Announcement

Collapse
No announcement yet.

restoring and painting air cooled engine cylinders and other engine components

Collapse
X
 
  • Filter
  • Time
  • Show
Clear All
new posts

  • restoring and painting air cooled engine cylinders and other engine components

    What is the best practice for cleaning and painting these things?
    Or is it even recommended? Maybe best to not touch it?
    Completely out of my wheelhouse here...
    Cheers,
    Jon
    Attached Files

  • #2
    While not exactly the same beast, on a twin cylinder air cooled 2 stoke engine, I bead blasted the jugs and heads clean and then painted with PJ1 satin black engine paint.

    This was of course fully disassembled.

    Comment


    • #3
      Originally posted by oxford View Post
      While not exactly the same beast, on a twin cylinder air cooled 2 stoke engine, I bead blasted the jugs and heads clean and then painted with PJ1 satin black engine paint.

      This was of course fully disassembled.
      This thing seems tight and ready to run so I dont intend to disassemble it.
      I have a cheesy pneumatic sand blaster with a hopper, I guess it will work with beads or walnut shells to eh?
      Cheers,
      Jon

      Comment


      • #4
        Originally posted by Jon Heron View Post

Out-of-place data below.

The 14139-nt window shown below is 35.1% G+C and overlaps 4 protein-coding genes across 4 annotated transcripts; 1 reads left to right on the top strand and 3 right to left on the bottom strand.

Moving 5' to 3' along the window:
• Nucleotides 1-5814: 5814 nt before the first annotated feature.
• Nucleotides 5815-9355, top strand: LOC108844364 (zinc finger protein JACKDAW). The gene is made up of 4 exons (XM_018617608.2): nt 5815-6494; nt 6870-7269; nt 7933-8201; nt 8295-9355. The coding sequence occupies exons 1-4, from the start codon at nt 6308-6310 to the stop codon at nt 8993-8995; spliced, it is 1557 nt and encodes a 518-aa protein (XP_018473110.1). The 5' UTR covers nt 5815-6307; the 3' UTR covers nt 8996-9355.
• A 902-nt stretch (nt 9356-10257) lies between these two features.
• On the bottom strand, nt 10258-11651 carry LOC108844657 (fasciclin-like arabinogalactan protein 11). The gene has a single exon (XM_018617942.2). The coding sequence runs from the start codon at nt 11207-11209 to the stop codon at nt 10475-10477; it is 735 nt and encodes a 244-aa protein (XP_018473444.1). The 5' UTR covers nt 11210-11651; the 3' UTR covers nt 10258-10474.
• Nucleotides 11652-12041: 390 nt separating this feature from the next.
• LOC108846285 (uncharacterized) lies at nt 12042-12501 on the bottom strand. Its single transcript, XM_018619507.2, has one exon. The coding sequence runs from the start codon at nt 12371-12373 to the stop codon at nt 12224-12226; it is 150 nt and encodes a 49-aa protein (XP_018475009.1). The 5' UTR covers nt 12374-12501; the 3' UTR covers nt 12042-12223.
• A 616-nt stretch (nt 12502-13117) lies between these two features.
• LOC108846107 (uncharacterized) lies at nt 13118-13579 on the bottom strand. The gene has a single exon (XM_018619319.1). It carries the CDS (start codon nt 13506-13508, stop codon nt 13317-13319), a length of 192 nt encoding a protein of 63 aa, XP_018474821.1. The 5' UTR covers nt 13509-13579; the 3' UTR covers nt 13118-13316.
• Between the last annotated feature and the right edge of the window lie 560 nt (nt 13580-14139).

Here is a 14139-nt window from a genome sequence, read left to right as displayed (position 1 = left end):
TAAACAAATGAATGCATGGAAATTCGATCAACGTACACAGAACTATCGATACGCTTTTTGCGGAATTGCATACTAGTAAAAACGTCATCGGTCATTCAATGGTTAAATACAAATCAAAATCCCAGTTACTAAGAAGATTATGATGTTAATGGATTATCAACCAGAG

This thing seems tight and ready to run so I dont intend to disassemble it.
        I have a cheesy pneumatic sand blaster with a hopper, I guess it will work with beads or walnut shells to eh?
        Cheers,
        Jon
        I’ll admit, the ones I did were a pain in the ass. Whatever the factory used for paint stuck pretty well and trying to get deep into the fins didn’t help.

        Comment


        • #5
          I wouldn't suggest bead blasting it assembled as that crap will get into places you'll never be able to see or clean and may lead to problems down the road.
          I can understand not wanting to pull the jugs just for cleaning and painting. Wire brush them as best you can and use a high temp engine enamel.
          Avoid any heavy paint build up on the fins as it may lead to poor heat dissipation.
          I've used round wire brushes to clean between the fins. Find a size that fits good. You can even spin them on a drill.

          JL...............

          Comment


          • #6
            Originally posted by oxford View Post